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Williamson hits out at 'unsustainable' women's football schedule
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PA Sport staff
Press Association
Leah Williamson is working her way back to full fitness
Leah Williamson is working her way back to full fitness

England and Arsenal star Leah Williamson fears the hectic schedule of women's football could lead to more serious injuries. 

Lionesses skipper Williamson, 26, was forced to miss last summer’s World Cup — where Sarina Wiegman's side finished runners-up — after rupturing her anterior cruciate ligament in April. 

Earlier this month, Sam Kerr sustained an ACL injury during Chelsea's warm weather training in Morocco, leaving the Australia forward with her own lengthy spell of rehabilitation. 

UEFA have launched an initiative to investigate and better understand ACL injuries in the women's game, which have also impacted England forward Beth Mead and two-time Ballon d’Or winner Alexia Putellas. 

And Euro 2022 winner Williamson feels more must be done to manage player workload going forward.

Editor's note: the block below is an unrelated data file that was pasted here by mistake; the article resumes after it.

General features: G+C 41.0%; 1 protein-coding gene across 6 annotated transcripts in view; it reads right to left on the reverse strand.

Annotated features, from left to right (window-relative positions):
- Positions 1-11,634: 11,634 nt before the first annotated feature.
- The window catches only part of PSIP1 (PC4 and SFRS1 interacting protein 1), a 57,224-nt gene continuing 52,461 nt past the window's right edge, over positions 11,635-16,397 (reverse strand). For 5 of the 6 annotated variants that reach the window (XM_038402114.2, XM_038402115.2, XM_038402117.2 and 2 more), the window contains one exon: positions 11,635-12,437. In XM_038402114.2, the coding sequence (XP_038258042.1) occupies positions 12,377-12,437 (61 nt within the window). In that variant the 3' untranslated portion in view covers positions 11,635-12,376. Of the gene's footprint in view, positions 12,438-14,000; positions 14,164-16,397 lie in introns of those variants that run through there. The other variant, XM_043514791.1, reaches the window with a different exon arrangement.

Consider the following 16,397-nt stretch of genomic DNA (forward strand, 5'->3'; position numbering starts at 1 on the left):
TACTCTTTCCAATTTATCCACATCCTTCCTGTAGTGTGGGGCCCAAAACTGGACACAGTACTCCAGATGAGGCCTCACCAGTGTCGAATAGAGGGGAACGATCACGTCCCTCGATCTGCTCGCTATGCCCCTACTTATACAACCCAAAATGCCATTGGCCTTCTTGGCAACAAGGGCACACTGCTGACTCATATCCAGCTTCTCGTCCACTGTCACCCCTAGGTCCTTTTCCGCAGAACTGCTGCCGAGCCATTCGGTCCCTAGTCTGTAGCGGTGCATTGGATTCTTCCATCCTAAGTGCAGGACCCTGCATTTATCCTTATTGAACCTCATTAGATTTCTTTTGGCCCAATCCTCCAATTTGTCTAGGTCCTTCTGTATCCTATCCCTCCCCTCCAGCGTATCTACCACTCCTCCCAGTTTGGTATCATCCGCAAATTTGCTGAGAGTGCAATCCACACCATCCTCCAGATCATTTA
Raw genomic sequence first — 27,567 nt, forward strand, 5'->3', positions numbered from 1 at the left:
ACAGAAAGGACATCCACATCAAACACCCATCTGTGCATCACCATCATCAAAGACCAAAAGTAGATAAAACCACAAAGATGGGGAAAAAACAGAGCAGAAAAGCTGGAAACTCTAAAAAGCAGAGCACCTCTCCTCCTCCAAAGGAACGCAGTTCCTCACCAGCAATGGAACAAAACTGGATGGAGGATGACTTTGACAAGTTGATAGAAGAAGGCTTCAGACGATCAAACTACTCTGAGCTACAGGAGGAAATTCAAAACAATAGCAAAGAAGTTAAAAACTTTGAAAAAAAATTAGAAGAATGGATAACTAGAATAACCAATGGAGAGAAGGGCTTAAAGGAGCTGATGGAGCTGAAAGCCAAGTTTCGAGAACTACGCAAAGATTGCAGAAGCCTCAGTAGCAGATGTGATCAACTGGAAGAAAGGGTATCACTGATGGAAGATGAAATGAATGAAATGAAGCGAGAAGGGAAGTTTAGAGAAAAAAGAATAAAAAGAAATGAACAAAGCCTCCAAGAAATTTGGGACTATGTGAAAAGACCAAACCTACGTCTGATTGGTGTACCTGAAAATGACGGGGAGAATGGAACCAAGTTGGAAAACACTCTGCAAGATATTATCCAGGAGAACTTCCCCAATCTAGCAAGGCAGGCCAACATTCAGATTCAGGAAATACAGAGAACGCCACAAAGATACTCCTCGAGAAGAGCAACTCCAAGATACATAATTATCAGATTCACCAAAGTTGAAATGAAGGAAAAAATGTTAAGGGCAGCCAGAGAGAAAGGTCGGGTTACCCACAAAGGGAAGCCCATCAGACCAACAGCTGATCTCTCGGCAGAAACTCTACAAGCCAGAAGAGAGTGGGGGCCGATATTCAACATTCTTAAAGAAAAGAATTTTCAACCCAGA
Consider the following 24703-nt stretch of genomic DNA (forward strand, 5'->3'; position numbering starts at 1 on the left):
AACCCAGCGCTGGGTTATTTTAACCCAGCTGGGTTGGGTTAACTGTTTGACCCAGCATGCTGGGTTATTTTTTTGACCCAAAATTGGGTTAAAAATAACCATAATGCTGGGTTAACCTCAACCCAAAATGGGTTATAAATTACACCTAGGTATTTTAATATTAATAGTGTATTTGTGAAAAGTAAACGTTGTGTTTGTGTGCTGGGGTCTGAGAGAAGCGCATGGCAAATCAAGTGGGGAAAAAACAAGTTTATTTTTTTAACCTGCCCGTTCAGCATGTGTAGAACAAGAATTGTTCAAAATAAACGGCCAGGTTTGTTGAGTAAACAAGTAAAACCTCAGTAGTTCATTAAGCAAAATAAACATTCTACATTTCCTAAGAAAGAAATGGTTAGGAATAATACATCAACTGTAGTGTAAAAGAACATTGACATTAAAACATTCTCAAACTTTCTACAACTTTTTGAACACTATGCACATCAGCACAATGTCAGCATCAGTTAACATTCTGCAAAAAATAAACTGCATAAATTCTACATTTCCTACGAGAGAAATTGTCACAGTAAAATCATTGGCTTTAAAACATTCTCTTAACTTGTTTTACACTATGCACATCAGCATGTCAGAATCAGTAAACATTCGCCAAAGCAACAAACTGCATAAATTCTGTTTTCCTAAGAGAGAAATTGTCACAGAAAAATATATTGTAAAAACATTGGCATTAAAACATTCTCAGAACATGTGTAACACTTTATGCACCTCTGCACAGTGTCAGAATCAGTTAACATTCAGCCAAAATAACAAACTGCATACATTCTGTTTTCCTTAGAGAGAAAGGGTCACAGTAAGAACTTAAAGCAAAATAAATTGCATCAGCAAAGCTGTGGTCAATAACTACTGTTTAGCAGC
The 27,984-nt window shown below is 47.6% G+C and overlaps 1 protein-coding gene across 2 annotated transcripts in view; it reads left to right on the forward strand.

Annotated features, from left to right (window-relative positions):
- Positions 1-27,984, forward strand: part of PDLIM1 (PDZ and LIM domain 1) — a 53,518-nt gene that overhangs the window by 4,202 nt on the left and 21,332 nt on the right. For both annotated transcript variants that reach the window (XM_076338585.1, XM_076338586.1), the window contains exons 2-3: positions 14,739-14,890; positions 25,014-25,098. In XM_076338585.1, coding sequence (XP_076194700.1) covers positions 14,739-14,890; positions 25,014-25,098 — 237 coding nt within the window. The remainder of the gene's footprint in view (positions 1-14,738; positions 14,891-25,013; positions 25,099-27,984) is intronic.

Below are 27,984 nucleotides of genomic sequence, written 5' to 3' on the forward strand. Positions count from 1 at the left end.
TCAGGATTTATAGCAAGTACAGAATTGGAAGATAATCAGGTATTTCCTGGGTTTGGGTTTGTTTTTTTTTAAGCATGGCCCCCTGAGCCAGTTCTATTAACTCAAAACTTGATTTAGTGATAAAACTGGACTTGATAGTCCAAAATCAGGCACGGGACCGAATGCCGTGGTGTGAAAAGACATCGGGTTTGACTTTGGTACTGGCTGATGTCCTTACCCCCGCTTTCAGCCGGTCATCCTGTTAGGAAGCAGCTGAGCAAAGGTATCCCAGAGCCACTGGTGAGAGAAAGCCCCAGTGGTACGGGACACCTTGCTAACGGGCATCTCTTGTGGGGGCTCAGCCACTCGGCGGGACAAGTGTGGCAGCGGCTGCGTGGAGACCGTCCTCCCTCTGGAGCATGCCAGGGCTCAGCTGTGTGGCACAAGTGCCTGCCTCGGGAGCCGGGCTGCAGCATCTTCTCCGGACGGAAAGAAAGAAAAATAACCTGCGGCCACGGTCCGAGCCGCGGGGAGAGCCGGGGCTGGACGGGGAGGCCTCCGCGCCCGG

In an interview with The Telegraph, she said: "We're not bred for this. Nowadays we get to October and girls are saying, 'I'm tired' because you're carrying so much from the previous season. 

"Ultimately, I think the way you're taking women's football right now, you won't be able to increase the ticket prices or get bigger crowds in the stadiums because you won't have players to watch. 

"We are driving ourselves into the ground with it, so some sort of solution needs to be found soon, in terms of the schedule, otherwise it's not sustainable."

A total of 37 players sat out the World Cup because of ACL injuries and Williamson hopes a better balance can be struck in future international calendars. 

She added: "Everything is done the wrong way round when we do the schedule. 

"I've been in some of these meetings now and listened to the process and I still don't understand how, when something is bad, why it's not taken so seriously. 

"When they — FIFA, UEFA, all the main people — do the scheduling, it should always be, 'Rest first'.

"At the end of the World Cup, some of the girls came back and had five days off. Five days... after getting to the final. It's impossible. It's unsustainable.

"Put in time when neither club nor country can touch a player and just let them have a rest."


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